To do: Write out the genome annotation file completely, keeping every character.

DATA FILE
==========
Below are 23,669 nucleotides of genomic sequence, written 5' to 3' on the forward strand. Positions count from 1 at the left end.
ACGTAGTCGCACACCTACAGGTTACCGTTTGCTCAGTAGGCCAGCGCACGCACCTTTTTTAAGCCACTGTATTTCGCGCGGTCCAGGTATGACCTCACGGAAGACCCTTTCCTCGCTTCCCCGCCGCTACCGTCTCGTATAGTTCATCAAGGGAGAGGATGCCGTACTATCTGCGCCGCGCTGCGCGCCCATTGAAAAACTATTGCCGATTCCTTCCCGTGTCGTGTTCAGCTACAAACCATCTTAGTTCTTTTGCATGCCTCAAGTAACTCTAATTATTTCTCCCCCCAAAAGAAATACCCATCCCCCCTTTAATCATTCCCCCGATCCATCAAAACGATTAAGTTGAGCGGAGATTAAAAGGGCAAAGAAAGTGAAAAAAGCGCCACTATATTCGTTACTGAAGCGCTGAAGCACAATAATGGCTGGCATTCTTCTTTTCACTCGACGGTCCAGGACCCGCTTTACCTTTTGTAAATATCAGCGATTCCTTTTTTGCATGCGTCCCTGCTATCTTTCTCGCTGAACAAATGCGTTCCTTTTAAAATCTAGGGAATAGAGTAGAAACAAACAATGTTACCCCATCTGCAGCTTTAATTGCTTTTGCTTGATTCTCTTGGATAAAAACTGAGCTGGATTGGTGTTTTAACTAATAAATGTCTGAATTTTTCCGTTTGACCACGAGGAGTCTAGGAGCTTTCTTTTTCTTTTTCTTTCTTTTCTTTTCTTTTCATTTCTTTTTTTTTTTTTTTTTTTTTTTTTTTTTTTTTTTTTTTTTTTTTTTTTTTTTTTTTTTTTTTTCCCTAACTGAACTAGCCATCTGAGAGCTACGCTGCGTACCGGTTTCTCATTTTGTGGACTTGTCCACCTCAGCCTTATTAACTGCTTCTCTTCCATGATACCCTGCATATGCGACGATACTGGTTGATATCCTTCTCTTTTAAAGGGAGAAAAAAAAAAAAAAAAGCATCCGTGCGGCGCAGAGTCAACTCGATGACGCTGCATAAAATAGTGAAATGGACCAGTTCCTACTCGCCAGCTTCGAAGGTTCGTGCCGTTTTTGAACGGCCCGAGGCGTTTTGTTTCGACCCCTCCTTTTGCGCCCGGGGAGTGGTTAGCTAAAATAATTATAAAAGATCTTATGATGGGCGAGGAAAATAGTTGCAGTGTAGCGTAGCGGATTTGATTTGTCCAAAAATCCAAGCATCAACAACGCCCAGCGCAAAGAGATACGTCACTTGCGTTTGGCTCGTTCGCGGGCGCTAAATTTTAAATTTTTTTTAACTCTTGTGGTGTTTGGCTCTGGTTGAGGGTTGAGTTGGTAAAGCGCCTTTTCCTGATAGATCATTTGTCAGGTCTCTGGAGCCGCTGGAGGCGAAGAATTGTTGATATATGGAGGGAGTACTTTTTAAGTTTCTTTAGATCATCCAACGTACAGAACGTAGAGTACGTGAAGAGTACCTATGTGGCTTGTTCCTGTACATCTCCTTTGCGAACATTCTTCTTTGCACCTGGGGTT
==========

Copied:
Below are 23,669 nucleotides of genomic sequence, written 5' to 3' on the forward strand. Positions count from 1 at the left end.
ACGTAGTCGCACACCTACAGGTTACCGTTTGCTCAGTAGGCCAGCGCACGCACCTTTTTTAAGCCACTGTATTTCGCGCGGTCCAGGTATGACCTCACGGAAGACCCTTTCCTCGCTTCCCCGCCGCTACCGTCTCGTATAGTTCATCAAGGGAGAGGATGCCGTACTATCTGCGCCGCGCTGCGCGCCCATTGAAAAACTATTGCCGATTCCTTCCCGTGTCGTGTTCAGCTACAAACCATCTTAGTTCTTTTGCATGCCTCAAGTAACTCTAATTATTTCTCCCCCCAAAAGAAATACCCATCCCCCCTTTAATCATTCCCCCGATCCATCAAAACGATTAAGTTGAGCGGAGATTAAAAGGGCAAAGAAAGTGAAAAAAGCGCCACTATATTCGTTACTGAAGCGCTGAAGCACAATAATGGCTGGCATTCTTCTTTTCACTCGACGGTCCAGGACCCGCTTTACCTTTTGTAAATATCAGCGATTCCTTTTTTGCATGCGTCCCTGCTATCTTTCTCGCTGAACAAATGCGTTCCTTTTAAAATCTAGGGAATAGAGTAGAAACAAACAATGTTACCCCATCTGCAGCTTTAATTGCTTTTGCTTGATTCTCTTGGATAAAAACTGAGCTGGATTGGTGTTTTAACTAATAAATGTCTGAATTTTTCCGTTTGACCACGAGGAGTCTAGGAGCTTTCTTTTTCTTTTTCTTTCTTTTCTTTTCTTTTCATTTCTTTTTTTTTTTTTTTTTTTTTTTTTTTTTTTTTTTTTTTTTTTTTTTTTTTTTTTTTTTTTTTTCCCTAACTGAACTAGCCATCTGAGAGCTACGCTGCGTACCGGTTTCTCATTTTGTGGACTTGTCCACCTCAGCCTTATTAACTGCTTCTCTTCCATGATACCCTGCATATGCGACGATACTGGTTGATATCCTTCTCTTTTAAAGGGAGAAAAAAAAAAAAAAAAGCATCCGTGCGGCGCAGAGTCAACTCGATGACGCTGCATAAAATAGTGAAATGGACCAGTTCCTACTCGCCAGCTTCGAAGGTTCGTGCCGTTTTTGAACGGCCCGAGGCGTTTTGTTTCGACCCCTCCTTTTGCGCCCGGGGAGTGGTTAGCTAAAATAATTATAAAAGATCTTATGATGGGCGAGGAAAATAGTTGCAGTGTAGCGTAGCGGATTTGATTTGTCCAAAAATCCAAGCATCAACAACGCCCAGCGCAAAGAGATACGTCACTTGCGTTTGGCTCGTTCGCGGGCGCTAAATTTTAAATTTTTTTTAACTCTTGTGGTGTTTGGCTCTGGTTGAGGGTTGAGTTGGTAAAGCGCCTTTTCCTGATAGATCATTTGTCAGGTCTCTGGAGCCGCTGGAGGCGAAGAATTGTTGATATATGGAGGGAGTACTTTTTAAGTTTCTTTAGATCATCCAACGTACAGAACGTAGAGTACGTGAAGAGTACCTATGTGGCTTGTTCCTGTACATCTCCTTTGCGAACATTCTTCTTTGCACCTGGGGTT